A REAL ESTATE
The all-new Mondeo saloon is trumped only by the magnificent wagon, writes Ian Mallon
WHAT is going on with the Ford Mondeo?
The perfectly reliable, eminently sensible salesman's favourite is fast becoming something that looks like it was designed in Hamburg by a Kraftwerk fan who lives in a loft.
It has been transformed into a sublime, racy-looking, Jaguar-meets-BMW-styled supercar, and all this with a reasonable price tag.
I don't propose to dwell too much on a particular Mondeo model today, though the Titanium EcoBoost might just be the best-in-class of them all.
Regular readers will remember how I extolled the virtues of electric motoring as the very best driving experiences you can have.
Hybrid driving is no longer the equivalent of going around in something that looks like and moves like a toaster, and the BMW i8 is eco-cool.
The days of the electric car looking like something that was put together by beige-wearing beaks is long gone, with i8 showing the world that cars built in laboratories can look like something from a Bond movie.
So what has the i8 got in common with the Ford Mondeo, you ask, or probably not.
Well, a few years ago the Mondeo was a featured car in a James Bond film - I have no idea which one, but I think it was the one where he got the girl, beat the bad guy and saved the world.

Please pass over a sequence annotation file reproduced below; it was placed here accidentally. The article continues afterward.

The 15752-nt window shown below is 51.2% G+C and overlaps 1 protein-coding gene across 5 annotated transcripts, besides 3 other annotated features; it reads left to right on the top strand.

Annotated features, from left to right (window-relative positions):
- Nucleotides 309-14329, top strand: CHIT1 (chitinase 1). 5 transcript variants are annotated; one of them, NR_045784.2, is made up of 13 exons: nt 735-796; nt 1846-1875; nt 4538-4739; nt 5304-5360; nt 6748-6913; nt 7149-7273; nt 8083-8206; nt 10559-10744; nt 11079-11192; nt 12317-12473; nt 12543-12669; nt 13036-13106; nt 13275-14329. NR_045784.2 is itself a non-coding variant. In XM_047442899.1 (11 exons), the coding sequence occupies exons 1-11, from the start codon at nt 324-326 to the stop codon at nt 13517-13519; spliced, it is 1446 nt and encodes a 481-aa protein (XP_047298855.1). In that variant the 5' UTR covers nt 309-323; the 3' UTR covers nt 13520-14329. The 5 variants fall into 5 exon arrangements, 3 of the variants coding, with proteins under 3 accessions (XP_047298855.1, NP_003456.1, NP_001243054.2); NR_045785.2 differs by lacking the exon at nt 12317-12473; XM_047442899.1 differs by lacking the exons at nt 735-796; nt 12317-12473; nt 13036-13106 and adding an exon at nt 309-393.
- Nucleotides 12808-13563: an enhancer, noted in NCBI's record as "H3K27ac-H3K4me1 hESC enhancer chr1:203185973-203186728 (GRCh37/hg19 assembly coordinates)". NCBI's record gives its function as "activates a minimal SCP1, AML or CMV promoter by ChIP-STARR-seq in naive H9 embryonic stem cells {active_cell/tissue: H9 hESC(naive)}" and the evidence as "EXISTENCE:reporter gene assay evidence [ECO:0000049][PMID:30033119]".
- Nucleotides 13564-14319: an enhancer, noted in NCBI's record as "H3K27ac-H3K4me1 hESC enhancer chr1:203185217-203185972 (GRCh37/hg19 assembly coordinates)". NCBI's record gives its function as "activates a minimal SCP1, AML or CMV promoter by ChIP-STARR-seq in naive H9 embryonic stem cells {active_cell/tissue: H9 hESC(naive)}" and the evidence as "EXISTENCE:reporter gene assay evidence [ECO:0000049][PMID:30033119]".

Back then, the Mondeo was making a statement that it was a car that could look Hollywood without a Beverly Hills price tag.
And it's the look of the Mondeo that has changed again.
I won't even bother with the bits under the bonnet, because Mondeo driving is as good as it gets in its price bracket.
I've had a bunch of Mondeos recently, the last one being the 1.5 petrol model - the same engine size as the i8. However, this one won't hurtle you from standing to 100kph in 4.4 seconds, but it will leave you with a similarly happy glow.
And you don't have to plug it in.
That's because this green version of the Ford Mondeo is not an electric jammer, it's a car that ticks all the environmentally and thereby wallet-friendly virtues of a hybrid.
The look was quite sensational: it has the nose of a Jag and the sleekness of a sportier model, but it's a Mondeo.
There's a plentiful 160 horses under this green bonnet, powered by a six-speed gearbox.
The exciting features which make this such an enjoyable ride are heated seats, keyless start, automatic lights and wipers, parking sensors and Lane Keeping Aid.
The problem with my kind of driving and lane warnings are that the dash keeps telling me I need to stop for a rest or a coffee even if I've just set off on any journey.
Delicious features include a panoramic roof, glorious 17-inch alloys and LED headlamps which throw out a wonderful blue hue.
And it still isn't the best-looking Mondeo on the road. That comes in the form of the estate version, which is quite simply stunning.
The Mondeo Estate is all about the authoritative, it's fully automatic and it's very fast.
For bores like me, sporty estates are the business. They're all-singing and all-dancing, sensible yet a little crazy, and with lots of room for a young family.
And that about sums it up.
Mondeos are becoming the most complete cars on the road, and quite possibly the most stylish non-top-of-the-range luxury cars.
The all-new Ford Mondeo starts at €28,995.
THE new Kia Sorento SUV made its Irish debut with news that the entry-level 5-seater EX will cost €38,995 while the 7-seats start at €43,995 for a 2.2-litre 190bhp diesel unit.